The Chemist's tools 9.1.8 - Pure substances and mixtures


Students should:

  • Know the definition of a mixture
  • Be able to identify the components of simple mixtures
  • Know the techniques of filtration, simple distillation, fractional distillation, decanting and chromatography


Matter: states and properties of matter.

Particle/kinetic theory, diffusion.

Pure and impure substances. Types of mixtures (solutions, oils, alloys, emulsions)

Separation techniques, including filtration, distillation [including crude oil - myp10], chromatography.

Student activity

Separation techniques circus.

  • Filtration
  • Distillation
  • Fractional distillation (teacher lead)
  • Paper chromatography
  • Column chromatography
  • Decanting
  • Physical separation

Student follow-up

Find examples from everyday life for each of the following types of mixtures:

  • Solid - solid
  • Solid - liquid
  • Liquid - liquid
  • Liquid - gas
  • Gas - gas
  • Solid - gas

And suggest which of the techniques learned could be applied to separate each mixture.

Students should research the following terms:

  • Colloid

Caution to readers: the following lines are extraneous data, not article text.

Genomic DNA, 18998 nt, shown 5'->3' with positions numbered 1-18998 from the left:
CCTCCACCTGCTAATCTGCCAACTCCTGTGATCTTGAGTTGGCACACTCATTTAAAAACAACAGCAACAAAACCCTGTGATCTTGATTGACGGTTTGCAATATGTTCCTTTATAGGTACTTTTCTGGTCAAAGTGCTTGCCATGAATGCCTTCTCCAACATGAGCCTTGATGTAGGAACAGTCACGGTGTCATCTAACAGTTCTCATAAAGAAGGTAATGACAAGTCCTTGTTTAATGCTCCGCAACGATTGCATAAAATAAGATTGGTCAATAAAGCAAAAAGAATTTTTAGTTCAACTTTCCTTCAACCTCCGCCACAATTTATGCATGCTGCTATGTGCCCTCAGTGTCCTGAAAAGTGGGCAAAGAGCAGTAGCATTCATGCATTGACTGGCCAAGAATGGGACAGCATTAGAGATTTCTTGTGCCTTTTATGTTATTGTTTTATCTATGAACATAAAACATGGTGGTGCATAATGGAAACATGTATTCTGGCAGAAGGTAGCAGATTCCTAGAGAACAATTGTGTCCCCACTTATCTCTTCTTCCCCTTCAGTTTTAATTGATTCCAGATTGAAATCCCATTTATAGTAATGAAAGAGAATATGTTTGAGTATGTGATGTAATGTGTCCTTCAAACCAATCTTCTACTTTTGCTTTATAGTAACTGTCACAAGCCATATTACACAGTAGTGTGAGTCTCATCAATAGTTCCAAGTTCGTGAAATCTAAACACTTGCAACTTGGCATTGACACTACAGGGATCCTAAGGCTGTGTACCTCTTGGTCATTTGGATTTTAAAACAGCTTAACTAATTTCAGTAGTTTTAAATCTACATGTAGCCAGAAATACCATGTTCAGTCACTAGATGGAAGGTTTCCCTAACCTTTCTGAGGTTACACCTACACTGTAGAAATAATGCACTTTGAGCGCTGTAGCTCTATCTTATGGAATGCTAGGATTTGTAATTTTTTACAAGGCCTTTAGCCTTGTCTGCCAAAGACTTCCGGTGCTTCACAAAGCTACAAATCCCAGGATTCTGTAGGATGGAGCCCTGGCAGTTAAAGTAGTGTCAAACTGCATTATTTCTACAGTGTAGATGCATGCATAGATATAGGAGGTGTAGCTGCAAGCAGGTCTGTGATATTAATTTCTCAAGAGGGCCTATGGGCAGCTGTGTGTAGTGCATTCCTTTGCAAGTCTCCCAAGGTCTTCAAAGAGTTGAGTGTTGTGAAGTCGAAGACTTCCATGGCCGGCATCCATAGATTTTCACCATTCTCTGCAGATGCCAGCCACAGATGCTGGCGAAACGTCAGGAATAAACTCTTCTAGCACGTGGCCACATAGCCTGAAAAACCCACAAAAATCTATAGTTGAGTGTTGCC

• Emulsion
  • Suspension
  • Alloy

They should describe each type of mixture and give two examples from everyday life.

Teacher's notes

A colloidal system is one with components of one or two phases – gas, liquid or solid. In a relatively straightforward system there are two components, one of which is being dispersed and the other known as the continuous medium.

Colloids bridge the gap between solutions and suspensions.

They represent a type of mixture intermediate between a homogeneous mixture (also called a solution) and a heterogeneous mixture, and have properties that are also intermediate between the two.

The size of dispersed phase particles in a colloid range from one nanometre (1 x 10-9 m) to one micrometre (1 x 10-6 m).

Colloids can be classified according to the phases involved.

Liquid in gas: often known as an aerosol – e.g. mist
Solid in gas: this is a smoke – e.g. dusty air, smoke from a bonfire

Gas in liquid: this is a foam – e.g. whipped cream
Liquid in liquid: this is an emulsion – e.g. blood, mayonnaise, milk
Solid in liquid: this is a sol – e.g. paint, starch ‘solution’, the iron(III) oxide seen in this demonstration

Gas in solid: this is usually known as a solid foam – e.g. pumice, expanded polystyrene foam
Liquid in solid: this is a gel – e.g. gelatine, jelly, many types of cheese
Solid in solid: this is a solid sol – e.g. coloured glass

Notice that ‘gas in gas’ is not on the list. This is because all gases are ‘soluble’ in each other and thoroughly mix to give a homogeneous system.

Adapted from


Separation techniques circus

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